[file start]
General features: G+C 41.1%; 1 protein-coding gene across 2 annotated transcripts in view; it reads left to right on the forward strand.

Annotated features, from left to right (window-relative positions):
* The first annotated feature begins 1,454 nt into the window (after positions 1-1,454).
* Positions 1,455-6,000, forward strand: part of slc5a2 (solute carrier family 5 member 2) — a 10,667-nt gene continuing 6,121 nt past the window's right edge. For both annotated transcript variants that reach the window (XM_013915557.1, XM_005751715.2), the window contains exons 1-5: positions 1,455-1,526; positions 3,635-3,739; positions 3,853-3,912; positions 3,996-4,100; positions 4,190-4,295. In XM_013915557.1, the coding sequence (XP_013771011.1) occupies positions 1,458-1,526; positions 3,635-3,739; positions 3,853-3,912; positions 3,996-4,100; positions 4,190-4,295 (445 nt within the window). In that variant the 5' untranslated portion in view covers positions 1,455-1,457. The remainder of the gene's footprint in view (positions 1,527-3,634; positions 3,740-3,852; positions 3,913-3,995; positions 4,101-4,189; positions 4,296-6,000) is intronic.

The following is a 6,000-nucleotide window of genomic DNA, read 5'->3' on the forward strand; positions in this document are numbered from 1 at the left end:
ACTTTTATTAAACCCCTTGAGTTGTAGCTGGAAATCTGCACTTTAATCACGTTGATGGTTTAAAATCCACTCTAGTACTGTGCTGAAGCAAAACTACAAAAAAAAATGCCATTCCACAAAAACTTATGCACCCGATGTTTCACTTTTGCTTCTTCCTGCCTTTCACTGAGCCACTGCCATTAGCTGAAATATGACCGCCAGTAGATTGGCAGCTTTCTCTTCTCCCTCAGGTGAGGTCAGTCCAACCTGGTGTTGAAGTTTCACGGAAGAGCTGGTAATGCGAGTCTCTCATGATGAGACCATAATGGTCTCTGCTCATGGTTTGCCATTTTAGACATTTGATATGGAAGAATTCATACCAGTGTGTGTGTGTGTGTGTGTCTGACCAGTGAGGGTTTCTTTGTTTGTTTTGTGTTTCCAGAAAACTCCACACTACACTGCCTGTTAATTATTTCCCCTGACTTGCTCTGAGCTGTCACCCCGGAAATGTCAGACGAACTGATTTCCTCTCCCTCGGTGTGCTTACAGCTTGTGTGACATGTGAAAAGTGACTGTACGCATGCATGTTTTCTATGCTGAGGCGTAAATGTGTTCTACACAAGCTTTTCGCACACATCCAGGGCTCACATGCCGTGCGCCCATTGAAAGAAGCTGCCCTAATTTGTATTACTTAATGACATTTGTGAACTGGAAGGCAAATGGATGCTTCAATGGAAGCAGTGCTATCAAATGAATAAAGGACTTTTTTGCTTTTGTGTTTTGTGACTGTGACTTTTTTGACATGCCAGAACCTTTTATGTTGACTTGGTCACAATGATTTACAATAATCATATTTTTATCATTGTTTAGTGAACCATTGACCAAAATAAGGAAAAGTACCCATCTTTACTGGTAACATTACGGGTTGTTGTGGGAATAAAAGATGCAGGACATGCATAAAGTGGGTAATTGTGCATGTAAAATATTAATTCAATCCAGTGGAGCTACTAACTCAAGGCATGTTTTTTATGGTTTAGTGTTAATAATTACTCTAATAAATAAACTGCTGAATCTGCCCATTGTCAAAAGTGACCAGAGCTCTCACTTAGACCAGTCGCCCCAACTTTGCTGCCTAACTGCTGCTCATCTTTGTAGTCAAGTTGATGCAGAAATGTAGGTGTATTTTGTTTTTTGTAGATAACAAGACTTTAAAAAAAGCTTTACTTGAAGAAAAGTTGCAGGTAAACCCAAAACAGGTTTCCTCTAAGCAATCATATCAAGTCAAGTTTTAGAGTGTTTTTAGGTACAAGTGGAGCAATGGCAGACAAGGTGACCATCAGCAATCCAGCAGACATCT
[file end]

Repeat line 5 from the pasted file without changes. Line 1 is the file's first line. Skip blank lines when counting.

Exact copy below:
The following is a 6,000-nucleotide window of genomic DNA, read 5'->3' on the forward strand; positions in this document are numbered from 1 at the left end: